ESPN’s Ramona Shelburne adds:
But Larry Brown’s non-interest isn’t the only story here. The most recent Lakers coaches had no small disadvantage. Great success from a predecessor can easily lead to particularly high expectations.
The Lakers have had their share of successful coaches – Hall-of-Famers John Kundla and Pat Riley have long topped the list – and Phil Jackson’s two almost-consecutive stints with the team were yet another period of glory for what is unquestionably one of the NBA’s top franchises.
Mike Brown had a measure of success in the 2011-’12 season as the Lakers won a playoff series, but the Steve Nash and Dwight Howard acquisitions didn’t pay off in the early going of the next season and Brown was fired. Mike D’Antoni, the 2004-’05 coach of the year, was hired to take the vacated post early in the season.
D’Antoni struggled for a while to get the formula right. The Lakers barely qualified for the playoffs, securing the spot at the very end of the season. But it was downhill from there. The team was swept by the Spurs. Howard left for Houston. Kobe Bryant’s injuries kept him off the court for the vast majority of the season. After posting a 27-55 record in 2013-’14 – the franchise’s second-worst mark ever and worst since moving to LA – D’Antoni resigned.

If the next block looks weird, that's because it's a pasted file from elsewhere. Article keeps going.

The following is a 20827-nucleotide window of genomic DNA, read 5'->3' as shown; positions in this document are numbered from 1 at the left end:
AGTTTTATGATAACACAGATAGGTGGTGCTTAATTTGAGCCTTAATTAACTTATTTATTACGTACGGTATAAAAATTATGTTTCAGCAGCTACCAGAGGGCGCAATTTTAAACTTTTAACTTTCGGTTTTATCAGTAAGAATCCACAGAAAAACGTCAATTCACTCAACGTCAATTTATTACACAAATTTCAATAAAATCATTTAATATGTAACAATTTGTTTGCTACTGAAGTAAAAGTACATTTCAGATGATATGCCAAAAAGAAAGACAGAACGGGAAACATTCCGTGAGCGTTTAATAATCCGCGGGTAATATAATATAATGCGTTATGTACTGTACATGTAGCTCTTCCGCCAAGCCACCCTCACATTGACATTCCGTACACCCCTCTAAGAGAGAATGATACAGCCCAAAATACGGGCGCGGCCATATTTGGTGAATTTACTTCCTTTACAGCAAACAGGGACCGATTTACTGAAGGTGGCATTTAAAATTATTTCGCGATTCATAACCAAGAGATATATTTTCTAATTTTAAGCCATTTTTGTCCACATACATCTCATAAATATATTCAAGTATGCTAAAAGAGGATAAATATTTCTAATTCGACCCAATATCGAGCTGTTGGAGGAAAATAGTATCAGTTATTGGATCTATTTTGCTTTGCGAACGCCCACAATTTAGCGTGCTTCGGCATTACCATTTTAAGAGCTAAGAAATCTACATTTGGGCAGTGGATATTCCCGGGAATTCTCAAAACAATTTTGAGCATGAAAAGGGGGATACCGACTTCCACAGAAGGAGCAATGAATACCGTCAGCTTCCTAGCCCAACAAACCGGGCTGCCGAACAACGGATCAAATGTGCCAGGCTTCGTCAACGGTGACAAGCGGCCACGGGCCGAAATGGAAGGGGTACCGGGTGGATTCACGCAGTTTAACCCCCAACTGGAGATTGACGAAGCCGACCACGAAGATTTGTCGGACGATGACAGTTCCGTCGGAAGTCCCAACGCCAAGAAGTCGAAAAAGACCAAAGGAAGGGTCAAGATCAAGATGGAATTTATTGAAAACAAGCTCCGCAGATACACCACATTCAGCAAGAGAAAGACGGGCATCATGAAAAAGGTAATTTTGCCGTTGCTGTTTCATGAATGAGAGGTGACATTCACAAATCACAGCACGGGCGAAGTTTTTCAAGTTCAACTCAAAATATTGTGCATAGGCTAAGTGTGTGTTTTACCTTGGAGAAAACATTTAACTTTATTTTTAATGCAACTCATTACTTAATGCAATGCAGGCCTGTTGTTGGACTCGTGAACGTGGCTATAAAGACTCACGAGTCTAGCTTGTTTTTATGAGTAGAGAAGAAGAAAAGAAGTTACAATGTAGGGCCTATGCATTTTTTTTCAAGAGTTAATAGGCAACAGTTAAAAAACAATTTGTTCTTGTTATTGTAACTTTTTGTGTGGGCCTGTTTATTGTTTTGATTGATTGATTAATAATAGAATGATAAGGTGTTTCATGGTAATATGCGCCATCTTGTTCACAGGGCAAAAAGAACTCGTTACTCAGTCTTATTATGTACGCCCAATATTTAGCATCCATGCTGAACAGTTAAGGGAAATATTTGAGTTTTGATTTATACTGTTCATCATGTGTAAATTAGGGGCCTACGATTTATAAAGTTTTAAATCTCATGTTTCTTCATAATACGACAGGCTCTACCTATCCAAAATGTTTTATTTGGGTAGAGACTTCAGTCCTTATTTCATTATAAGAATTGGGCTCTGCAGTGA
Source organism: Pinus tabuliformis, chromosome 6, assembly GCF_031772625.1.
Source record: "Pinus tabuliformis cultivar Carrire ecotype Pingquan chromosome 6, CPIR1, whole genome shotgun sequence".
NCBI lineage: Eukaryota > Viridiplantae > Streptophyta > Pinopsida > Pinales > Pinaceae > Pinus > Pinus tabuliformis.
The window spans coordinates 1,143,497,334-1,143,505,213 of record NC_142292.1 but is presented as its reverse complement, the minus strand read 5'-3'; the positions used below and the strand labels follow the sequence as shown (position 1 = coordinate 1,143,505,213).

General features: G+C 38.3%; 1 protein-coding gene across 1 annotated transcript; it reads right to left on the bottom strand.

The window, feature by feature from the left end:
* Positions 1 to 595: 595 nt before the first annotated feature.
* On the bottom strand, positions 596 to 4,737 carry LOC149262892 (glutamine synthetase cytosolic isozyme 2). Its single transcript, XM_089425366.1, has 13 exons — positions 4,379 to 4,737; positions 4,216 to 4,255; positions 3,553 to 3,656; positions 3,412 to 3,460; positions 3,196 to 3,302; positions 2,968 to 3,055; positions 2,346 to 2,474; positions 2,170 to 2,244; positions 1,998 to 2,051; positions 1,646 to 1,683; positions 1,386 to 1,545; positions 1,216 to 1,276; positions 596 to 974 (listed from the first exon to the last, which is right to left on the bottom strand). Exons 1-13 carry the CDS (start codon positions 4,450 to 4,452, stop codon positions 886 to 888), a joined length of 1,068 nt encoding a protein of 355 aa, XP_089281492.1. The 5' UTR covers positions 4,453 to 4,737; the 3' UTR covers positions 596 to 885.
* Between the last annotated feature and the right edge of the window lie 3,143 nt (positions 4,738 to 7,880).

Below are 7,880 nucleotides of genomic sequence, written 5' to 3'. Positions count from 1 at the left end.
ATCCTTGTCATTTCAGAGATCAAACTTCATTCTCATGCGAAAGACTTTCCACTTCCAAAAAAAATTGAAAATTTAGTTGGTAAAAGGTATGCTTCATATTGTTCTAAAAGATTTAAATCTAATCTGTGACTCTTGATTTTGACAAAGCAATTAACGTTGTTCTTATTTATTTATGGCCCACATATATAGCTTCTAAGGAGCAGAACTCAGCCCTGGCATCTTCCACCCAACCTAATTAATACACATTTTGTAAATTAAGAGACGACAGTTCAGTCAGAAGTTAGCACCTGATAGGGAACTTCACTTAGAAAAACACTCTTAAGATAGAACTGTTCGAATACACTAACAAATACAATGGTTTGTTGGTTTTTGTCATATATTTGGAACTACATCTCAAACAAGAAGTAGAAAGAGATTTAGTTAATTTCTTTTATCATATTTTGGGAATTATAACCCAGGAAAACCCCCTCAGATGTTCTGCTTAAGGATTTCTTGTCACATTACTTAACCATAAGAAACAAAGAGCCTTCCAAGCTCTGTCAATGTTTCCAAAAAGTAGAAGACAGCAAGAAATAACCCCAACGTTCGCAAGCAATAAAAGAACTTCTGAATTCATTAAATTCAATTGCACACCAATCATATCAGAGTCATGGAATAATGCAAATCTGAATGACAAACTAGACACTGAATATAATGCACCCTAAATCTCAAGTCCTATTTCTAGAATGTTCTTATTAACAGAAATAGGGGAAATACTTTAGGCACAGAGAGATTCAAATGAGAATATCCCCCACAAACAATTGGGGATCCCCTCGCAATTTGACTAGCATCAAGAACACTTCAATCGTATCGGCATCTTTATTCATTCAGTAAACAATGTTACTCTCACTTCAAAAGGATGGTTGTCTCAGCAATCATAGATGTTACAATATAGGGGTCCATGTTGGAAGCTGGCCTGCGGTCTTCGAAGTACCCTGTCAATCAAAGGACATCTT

One lesson here is how often expectation dictates more than many coaches can rightly accomplish. Fairly or not, many coaches are pushed out because the plan didn’t pan out quickly enough, or because the situation changed. D’Antoni was apparently not the answer. He only got one offseason to try, though the team’s record was certainly bad enough that not picking up the option on his contract was reasonable. Losing two top players can quickly create a delicate situation. But that’s likely part of why the front office will take longer to decide this time around.
D’Antoni’s offensive preferences were supposed to fit the system. The system was eventually dropped as a number of stars who didn’t necessarily have the right chemistry struggled to work out the details. By the end of the season, they had fought their way into the playoffs. Disgraced after an early exit, though, things didn’t really pan out – for the players or the coach. The squad quickly dismantled, dooming the next year to mediocrity. Yet, I suppose, when you’re a Lakers coach, that never really factors into the evaluation. After all, being head coach of any top professional team is rarely the most risk-averse career choice. Nor is it often without some very nice compensation.
Phil Jackson’s immense success will define the Lakers’ expectations of a head coach for years to come. Kobe Bryant is a phenomenal player and may see a bit more time, but it’s far from reasonable to continue to build the franchise around him in any long-term sense. And the Lakers should know that. Decisions made around Bryant may need to be limited to the next two, maybe three, years.
The bottom line is that whoever fills the vacuum will have quite some work to do.